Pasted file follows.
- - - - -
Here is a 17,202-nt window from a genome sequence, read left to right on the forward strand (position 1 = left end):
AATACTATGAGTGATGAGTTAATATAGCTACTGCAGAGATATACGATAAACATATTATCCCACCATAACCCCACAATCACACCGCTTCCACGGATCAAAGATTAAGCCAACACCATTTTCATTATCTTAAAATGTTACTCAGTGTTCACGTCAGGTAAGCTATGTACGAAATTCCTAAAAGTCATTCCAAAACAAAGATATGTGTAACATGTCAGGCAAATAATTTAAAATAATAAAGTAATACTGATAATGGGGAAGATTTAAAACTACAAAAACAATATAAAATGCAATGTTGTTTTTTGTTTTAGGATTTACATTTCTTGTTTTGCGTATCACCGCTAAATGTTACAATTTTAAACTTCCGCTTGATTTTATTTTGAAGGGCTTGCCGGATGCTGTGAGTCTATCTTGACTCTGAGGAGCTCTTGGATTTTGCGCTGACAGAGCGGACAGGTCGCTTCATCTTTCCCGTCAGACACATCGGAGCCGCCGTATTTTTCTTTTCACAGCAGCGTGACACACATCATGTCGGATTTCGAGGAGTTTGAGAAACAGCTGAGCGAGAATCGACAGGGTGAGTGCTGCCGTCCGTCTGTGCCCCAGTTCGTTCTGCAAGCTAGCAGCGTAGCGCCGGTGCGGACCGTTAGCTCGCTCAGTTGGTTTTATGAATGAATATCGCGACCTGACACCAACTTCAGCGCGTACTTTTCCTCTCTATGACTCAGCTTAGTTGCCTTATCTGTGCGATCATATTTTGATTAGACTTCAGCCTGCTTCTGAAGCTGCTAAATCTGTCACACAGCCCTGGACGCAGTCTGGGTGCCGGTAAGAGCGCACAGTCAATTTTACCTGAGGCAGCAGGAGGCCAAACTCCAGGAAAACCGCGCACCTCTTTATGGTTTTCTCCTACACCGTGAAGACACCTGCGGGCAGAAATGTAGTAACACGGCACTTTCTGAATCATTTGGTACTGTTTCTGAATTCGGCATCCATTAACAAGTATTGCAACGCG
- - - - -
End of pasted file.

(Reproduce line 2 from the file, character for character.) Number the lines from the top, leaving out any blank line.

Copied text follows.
AATACTATGAGTGATGAGTTAATATAGCTACTGCAGAGATATACGATAAACATATTATCCCACCATAACCCCACAATCACACCGCTTCCACGGATCAAAGATTAAGCCAACACCATTTTCATTATCTTAAAATGTTACTCAGTGTTCACGTCAGGTAAGCTATGTACGAAATTCCTAAAAGTCATTCCAAAACAAAGATATGTGTAACATGTCAGGCAAATAATTTAAAATAATAAAGTAATACTGATAATGGGGAAGATTTAAAACTACAAAAACAATATAAAATGCAATGTTGTTTTTTGTTTTAGGATTTACATTTCTTGTTTTGCGTATCACCGCTAAATGTTACAATTTTAAACTTCCGCTTGATTTTATTTTGAAGGGCTTGCCGGATGCTGTGAGTCTATCTTGACTCTGAGGAGCTCTTGGATTTTGCGCTGACAGAGCGGACAGGTCGCTTCATCTTTCCCGTCAGACACATCGGAGCCGCCGTATTTTTCTTTTCACAGCAGCGTGACACACATCATGTCGGATTTCGAGGAGTTTGAGAAACAGCTGAGCGAGAATCGACAGGGTGAGTGCTGCCGTCCGTCTGTGCCCCAGTTCGTTCTGCAAGCTAGCAGCGTAGCGCCGGTGCGGACCGTTAGCTCGCTCAGTTGGTTTTATGAATGAATATCGCGACCTGACACCAACTTCAGCGCGTACTTTTCCTCTCTATGACTCAGCTTAGTTGCCTTATCTGTGCGATCATATTTTGATTAGACTTCAGCCTGCTTCTGAAGCTGCTAAATCTGTCACACAGCCCTGGACGCAGTCTGGGTGCCGGTAAGAGCGCACAGTCAATTTTACCTGAGGCAGCAGGAGGCCAAACTCCAGGAAAACCGCGCACCTCTTTATGGTTTTCTCCTACACCGTGAAGACACCTGCGGGCAGAAATGTAGTAACACGGCACTTTCTGAATCATTTGGTACTGTTTCTGAATTCGGCATCCATTAACAAGTATTGCAACGCG